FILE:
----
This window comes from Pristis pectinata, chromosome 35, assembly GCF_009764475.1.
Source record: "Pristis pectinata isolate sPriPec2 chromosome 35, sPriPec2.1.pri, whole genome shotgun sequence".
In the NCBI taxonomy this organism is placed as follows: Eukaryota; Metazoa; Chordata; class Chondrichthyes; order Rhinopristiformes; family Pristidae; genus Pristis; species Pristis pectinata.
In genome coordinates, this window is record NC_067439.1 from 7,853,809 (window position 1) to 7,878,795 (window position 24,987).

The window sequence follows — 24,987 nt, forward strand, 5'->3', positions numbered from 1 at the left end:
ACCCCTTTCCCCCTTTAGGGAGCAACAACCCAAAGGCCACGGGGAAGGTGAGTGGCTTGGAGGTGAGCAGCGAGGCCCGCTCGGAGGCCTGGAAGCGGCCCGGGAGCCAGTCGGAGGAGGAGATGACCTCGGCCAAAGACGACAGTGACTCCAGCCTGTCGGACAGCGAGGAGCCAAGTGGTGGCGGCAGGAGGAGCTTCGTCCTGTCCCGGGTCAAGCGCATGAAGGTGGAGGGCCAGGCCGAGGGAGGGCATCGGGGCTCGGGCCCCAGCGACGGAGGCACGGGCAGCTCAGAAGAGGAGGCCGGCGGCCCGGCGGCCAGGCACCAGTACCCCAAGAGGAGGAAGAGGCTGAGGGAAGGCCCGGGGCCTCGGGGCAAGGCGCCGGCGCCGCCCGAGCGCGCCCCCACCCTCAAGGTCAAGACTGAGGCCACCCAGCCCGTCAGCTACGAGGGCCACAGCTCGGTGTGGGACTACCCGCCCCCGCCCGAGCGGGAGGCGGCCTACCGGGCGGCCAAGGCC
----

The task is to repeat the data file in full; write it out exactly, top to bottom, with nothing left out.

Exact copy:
This window comes from Pristis pectinata, chromosome 35, assembly GCF_009764475.1.
Source record: "Pristis pectinata isolate sPriPec2 chromosome 35, sPriPec2.1.pri, whole genome shotgun sequence".
In the NCBI taxonomy this organism is placed as follows: Eukaryota; Metazoa; Chordata; class Chondrichthyes; order Rhinopristiformes; family Pristidae; genus Pristis; species Pristis pectinata.
In genome coordinates, this window is record NC_067439.1 from 7,853,809 (window position 1) to 7,878,795 (window position 24,987).

The window sequence follows — 24,987 nt, forward strand, 5'->3', positions numbered from 1 at the left end:
ACCCCTTTCCCCCTTTAGGGAGCAACAACCCAAAGGCCACGGGGAAGGTGAGTGGCTTGGAGGTGAGCAGCGAGGCCCGCTCGGAGGCCTGGAAGCGGCCCGGGAGCCAGTCGGAGGAGGAGATGACCTCGGCCAAAGACGACAGTGACTCCAGCCTGTCGGACAGCGAGGAGCCAAGTGGTGGCGGCAGGAGGAGCTTCGTCCTGTCCCGGGTCAAGCGCATGAAGGTGGAGGGCCAGGCCGAGGGAGGGCATCGGGGCTCGGGCCCCAGCGACGGAGGCACGGGCAGCTCAGAAGAGGAGGCCGGCGGCCCGGCGGCCAGGCACCAGTACCCCAAGAGGAGGAAGAGGCTGAGGGAAGGCCCGGGGCCTCGGGGCAAGGCGCCGGCGCCGCCCGAGCGCGCCCCCACCCTCAAGGTCAAGACTGAGGCCACCCAGCCCGTCAGCTACGAGGGCCACAGCTCGGTGTGGGACTACCCGCCCCCGCCCGAGCGGGAGGCGGCCTACCGGGCGGCCAAGGCC